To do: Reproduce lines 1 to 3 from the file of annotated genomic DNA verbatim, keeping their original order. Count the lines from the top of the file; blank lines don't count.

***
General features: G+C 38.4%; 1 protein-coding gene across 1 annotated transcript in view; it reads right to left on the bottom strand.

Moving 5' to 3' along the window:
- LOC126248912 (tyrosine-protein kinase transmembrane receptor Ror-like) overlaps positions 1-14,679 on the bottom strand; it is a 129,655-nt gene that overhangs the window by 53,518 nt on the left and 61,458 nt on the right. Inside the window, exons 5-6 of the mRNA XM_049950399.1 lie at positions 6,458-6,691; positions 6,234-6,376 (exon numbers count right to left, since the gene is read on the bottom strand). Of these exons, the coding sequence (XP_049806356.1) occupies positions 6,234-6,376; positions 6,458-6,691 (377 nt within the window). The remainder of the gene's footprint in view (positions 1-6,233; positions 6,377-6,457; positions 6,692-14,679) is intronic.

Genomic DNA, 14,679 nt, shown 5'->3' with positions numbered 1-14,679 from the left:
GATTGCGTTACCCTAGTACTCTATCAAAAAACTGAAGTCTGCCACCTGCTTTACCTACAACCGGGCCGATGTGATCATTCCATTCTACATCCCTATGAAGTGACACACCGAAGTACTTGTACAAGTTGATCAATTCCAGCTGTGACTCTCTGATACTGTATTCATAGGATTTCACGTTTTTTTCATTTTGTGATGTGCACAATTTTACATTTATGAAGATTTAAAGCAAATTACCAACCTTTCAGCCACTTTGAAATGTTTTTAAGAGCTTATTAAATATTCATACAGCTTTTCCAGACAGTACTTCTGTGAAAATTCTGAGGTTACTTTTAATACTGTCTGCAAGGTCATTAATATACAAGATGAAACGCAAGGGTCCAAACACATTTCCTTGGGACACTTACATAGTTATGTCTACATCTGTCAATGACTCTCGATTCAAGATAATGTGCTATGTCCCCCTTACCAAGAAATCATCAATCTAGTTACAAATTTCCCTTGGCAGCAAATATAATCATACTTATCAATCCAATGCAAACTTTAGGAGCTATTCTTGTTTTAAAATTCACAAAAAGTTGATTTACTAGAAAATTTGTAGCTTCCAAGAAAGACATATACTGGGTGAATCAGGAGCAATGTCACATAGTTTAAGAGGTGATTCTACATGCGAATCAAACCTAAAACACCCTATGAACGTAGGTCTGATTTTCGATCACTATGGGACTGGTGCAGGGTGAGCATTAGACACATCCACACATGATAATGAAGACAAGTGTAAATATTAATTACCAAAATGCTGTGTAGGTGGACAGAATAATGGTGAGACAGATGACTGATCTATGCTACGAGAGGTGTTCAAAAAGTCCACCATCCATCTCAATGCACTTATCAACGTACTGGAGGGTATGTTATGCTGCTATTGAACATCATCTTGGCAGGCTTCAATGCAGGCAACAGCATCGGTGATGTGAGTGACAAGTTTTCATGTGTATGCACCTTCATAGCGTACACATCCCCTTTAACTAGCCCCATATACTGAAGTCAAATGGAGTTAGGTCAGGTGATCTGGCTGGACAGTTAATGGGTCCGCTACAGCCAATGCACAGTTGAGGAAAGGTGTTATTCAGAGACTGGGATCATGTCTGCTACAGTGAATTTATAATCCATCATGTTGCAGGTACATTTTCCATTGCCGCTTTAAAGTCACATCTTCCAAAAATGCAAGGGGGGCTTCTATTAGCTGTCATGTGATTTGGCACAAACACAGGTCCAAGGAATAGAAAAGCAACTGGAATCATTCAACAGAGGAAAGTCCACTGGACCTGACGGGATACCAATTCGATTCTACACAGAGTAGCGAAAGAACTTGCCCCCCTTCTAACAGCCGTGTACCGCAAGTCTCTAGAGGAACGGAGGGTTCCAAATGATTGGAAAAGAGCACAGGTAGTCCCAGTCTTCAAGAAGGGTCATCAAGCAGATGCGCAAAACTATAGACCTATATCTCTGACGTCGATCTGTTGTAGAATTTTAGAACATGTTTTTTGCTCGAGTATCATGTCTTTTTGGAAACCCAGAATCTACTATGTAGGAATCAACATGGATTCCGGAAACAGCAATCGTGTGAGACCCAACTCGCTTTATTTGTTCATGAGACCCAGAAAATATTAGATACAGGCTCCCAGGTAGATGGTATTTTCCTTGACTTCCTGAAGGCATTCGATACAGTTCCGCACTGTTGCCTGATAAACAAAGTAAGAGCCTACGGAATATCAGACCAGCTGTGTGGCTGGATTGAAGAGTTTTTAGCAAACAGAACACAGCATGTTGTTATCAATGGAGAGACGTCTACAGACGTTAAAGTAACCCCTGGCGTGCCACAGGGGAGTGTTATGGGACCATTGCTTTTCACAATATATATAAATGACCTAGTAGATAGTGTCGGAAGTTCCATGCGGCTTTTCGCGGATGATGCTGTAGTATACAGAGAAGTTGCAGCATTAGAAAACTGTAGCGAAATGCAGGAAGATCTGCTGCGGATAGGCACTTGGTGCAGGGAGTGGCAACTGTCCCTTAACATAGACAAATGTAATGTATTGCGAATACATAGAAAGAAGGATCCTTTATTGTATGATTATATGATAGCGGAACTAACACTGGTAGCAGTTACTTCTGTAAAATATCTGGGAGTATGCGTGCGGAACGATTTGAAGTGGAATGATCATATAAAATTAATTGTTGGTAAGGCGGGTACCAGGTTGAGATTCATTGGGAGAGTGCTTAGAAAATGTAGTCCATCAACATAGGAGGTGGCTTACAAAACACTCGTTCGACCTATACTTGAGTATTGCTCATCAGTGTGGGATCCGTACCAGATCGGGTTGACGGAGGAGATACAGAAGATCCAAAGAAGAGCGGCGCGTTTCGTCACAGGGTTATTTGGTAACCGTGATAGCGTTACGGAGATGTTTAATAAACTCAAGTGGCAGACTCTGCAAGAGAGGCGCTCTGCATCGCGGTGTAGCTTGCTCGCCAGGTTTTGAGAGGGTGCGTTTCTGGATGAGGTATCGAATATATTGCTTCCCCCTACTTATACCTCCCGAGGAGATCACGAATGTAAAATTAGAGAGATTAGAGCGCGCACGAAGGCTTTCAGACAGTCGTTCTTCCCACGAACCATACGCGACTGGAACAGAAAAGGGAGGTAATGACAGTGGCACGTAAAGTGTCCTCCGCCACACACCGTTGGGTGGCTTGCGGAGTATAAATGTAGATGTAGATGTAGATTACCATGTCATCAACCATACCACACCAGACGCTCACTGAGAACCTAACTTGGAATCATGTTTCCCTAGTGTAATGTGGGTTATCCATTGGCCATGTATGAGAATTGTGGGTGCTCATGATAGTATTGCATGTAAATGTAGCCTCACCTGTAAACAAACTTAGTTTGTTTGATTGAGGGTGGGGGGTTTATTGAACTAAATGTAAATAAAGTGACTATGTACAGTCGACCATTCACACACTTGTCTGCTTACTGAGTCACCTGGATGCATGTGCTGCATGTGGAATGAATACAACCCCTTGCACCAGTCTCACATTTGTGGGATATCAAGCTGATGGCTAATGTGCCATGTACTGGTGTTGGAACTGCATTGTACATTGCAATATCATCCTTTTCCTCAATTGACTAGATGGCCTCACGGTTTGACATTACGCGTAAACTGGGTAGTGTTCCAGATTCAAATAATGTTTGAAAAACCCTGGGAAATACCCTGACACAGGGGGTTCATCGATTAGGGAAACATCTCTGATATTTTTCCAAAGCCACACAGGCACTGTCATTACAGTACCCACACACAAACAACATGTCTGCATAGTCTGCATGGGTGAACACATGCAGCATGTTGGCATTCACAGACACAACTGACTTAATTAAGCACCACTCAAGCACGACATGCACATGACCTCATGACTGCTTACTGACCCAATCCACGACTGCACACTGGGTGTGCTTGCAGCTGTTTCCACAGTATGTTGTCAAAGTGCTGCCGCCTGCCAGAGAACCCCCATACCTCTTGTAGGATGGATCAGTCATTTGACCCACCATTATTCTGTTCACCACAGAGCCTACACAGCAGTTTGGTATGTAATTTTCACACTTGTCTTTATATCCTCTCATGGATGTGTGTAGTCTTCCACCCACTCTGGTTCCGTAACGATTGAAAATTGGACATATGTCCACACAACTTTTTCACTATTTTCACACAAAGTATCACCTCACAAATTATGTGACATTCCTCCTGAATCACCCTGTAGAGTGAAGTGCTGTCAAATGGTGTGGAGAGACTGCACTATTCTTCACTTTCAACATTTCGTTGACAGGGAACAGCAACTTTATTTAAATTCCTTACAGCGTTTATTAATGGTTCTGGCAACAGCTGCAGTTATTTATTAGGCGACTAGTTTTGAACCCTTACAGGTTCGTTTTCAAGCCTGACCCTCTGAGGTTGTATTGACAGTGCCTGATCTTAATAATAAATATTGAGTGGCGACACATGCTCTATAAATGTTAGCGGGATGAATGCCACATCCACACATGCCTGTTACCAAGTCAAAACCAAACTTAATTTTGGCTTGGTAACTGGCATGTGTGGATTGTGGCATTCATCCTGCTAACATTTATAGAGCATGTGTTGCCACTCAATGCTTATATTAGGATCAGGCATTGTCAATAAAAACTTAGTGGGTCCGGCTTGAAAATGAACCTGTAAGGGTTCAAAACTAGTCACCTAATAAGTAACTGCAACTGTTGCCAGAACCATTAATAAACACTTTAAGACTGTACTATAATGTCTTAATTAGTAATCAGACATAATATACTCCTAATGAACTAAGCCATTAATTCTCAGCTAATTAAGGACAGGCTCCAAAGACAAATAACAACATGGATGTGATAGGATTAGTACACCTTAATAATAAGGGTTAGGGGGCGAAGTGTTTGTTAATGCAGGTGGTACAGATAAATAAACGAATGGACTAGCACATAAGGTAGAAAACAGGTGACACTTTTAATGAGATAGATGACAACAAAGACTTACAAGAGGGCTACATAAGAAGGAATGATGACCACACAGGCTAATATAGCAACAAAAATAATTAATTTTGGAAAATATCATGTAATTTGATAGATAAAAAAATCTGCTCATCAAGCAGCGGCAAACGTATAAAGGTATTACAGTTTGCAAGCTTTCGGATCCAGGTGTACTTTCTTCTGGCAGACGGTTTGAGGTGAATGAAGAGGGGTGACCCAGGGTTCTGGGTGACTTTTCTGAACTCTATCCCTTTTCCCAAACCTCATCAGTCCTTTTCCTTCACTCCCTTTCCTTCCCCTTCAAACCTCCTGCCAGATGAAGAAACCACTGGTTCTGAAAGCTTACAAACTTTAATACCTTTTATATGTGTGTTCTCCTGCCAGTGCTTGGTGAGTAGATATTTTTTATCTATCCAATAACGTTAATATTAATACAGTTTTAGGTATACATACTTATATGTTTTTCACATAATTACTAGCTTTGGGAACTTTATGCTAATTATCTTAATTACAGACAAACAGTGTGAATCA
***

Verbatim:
General features: G+C 38.4%; 1 protein-coding gene across 1 annotated transcript in view; it reads right to left on the bottom strand.

Moving 5' to 3' along the window:
- LOC126248912 (tyrosine-protein kinase transmembrane receptor Ror-like) overlaps positions 1-14,679 on the bottom strand; it is a 129,655-nt gene that overhangs the window by 53,518 nt on the left and 61,458 nt on the right. Inside the window, exons 5-6 of the mRNA XM_049950399.1 lie at positions 6,458-6,691; positions 6,234-6,376 (exon numbers count right to left, since the gene is read on the bottom strand). Of these exons, the coding sequence (XP_049806356.1) occupies positions 6,234-6,376; positions 6,458-6,691 (377 nt within the window). The remainder of the gene's footprint in view (positions 1-6,233; positions 6,377-6,457; positions 6,692-14,679) is intronic.